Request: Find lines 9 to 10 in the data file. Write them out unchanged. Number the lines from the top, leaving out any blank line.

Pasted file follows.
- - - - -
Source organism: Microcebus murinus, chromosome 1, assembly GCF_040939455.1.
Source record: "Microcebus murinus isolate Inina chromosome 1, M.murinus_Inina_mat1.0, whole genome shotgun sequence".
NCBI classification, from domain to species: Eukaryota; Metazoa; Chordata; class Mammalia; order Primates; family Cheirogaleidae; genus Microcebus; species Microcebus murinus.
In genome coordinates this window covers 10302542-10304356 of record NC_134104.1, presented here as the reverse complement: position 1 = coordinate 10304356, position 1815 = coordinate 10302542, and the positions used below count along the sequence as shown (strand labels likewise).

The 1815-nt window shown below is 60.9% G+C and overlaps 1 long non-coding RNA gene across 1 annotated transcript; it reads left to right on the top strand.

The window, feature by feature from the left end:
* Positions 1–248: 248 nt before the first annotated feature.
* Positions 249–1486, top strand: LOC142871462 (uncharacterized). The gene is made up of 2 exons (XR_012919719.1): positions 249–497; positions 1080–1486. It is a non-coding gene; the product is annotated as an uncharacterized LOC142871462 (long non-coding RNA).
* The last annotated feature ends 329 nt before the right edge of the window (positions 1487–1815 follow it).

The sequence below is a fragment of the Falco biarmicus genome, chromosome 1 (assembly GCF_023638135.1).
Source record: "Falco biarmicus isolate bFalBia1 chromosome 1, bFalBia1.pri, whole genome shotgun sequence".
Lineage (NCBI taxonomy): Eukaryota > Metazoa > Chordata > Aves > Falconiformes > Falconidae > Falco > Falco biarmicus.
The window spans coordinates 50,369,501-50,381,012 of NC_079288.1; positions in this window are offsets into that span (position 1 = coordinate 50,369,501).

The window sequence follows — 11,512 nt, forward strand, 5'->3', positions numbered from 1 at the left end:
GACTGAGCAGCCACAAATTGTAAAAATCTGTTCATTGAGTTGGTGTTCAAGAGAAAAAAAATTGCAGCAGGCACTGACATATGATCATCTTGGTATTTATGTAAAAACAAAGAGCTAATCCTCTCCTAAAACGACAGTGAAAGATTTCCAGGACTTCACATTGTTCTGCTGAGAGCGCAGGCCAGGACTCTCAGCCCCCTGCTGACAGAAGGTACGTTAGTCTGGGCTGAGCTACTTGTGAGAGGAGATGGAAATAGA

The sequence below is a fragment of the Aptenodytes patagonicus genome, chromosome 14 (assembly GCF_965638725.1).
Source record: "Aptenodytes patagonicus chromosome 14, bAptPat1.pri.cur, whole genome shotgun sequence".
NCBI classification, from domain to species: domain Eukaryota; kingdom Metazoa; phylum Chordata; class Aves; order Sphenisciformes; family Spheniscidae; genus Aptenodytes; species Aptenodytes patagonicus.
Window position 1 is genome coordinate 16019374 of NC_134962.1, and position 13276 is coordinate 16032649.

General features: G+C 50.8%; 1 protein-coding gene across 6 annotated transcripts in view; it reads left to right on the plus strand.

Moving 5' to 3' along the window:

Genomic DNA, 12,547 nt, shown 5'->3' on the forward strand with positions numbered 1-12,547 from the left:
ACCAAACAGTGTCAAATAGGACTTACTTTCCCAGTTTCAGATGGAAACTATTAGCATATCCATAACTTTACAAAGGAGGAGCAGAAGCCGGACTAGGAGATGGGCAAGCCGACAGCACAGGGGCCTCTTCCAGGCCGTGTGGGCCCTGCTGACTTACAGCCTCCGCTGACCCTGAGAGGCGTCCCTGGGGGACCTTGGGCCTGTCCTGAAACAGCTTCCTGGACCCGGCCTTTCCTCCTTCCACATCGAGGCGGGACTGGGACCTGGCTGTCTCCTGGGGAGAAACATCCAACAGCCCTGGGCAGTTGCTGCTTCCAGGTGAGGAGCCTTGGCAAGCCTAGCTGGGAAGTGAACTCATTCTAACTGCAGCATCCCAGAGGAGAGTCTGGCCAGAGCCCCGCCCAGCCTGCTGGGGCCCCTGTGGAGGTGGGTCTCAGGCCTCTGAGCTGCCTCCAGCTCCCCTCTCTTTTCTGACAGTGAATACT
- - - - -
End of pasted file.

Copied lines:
* The last annotated feature ends 329 nt before the right edge of the window (positions 1487–1815 follow it).

The sequence below is a fragment of the Falco biarmicus genome, chromosome 1 (assembly GCF_023638135.1).